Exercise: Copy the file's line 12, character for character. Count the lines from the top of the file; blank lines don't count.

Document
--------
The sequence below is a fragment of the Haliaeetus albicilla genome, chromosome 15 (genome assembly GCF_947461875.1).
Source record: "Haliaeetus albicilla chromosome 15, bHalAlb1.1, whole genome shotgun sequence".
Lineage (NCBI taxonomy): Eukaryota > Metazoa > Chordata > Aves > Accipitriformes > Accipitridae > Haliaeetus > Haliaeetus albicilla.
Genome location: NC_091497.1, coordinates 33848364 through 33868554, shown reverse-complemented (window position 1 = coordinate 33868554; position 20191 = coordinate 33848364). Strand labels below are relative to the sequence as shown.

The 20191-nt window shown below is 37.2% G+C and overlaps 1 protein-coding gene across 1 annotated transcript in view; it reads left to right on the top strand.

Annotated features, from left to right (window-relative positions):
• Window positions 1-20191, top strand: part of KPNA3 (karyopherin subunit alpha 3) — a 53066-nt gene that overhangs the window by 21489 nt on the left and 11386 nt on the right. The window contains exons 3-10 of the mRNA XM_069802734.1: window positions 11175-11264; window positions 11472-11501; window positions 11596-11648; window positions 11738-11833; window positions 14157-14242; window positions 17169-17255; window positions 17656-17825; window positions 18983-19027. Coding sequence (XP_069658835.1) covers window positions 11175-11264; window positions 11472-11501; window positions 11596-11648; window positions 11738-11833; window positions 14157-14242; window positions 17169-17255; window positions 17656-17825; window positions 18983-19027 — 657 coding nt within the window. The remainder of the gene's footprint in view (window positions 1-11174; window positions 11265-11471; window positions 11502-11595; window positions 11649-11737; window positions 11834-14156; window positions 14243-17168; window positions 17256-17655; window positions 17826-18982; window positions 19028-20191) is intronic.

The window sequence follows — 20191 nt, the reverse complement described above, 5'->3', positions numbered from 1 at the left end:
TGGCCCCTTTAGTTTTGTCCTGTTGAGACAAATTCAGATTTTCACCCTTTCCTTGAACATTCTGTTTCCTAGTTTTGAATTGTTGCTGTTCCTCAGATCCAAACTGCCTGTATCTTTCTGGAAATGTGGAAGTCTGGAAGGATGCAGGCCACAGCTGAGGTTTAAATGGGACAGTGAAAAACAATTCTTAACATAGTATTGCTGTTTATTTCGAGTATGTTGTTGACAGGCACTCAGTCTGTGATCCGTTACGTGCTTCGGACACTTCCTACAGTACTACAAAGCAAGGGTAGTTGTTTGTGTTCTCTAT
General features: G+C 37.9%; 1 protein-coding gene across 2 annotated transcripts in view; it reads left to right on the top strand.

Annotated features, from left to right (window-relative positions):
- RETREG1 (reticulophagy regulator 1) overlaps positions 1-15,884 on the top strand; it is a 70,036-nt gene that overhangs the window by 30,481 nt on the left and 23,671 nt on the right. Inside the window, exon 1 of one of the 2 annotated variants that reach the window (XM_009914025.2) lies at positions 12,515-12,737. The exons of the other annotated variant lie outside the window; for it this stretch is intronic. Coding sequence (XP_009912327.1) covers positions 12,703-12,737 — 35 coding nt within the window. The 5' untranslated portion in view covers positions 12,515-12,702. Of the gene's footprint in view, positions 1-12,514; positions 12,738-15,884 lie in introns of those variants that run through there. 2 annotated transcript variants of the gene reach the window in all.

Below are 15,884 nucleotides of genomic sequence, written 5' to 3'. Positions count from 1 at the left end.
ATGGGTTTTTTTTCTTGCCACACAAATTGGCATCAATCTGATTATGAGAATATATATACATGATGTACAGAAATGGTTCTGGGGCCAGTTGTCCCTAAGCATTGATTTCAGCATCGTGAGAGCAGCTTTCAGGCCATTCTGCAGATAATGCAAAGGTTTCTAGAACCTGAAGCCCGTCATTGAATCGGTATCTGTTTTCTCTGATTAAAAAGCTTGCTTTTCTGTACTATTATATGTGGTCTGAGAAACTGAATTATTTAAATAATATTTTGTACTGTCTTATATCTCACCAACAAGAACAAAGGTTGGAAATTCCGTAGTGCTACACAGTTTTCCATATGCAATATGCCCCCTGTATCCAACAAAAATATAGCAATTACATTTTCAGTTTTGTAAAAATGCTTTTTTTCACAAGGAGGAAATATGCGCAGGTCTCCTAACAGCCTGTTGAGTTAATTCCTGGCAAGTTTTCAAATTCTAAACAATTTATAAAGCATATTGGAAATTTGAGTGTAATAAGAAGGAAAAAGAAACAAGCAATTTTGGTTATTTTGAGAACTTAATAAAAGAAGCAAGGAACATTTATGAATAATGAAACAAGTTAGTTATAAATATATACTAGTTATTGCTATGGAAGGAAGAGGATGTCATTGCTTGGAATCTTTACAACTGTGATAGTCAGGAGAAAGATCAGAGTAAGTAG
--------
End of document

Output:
- RETREG1 (reticulophagy regulator 1) overlaps positions 1-15,884 on the top strand; it is a 70,036-nt gene that overhangs the window by 30,481 nt on the left and 23,671 nt on the right. Inside the window, exon 1 of one of the 2 annotated variants that reach the window (XM_009914025.2) lies at positions 12,515-12,737. The exons of the other annotated variant lie outside the window; for it this stretch is intronic. Coding sequence (XP_009912327.1) covers positions 12,703-12,737 — 35 coding nt within the window. The 5' untranslated portion in view covers positions 12,515-12,702. Of the gene's footprint in view, positions 1-12,514; positions 12,738-15,884 lie in introns of those variants that run through there. 2 annotated transcript variants of the gene reach the window in all.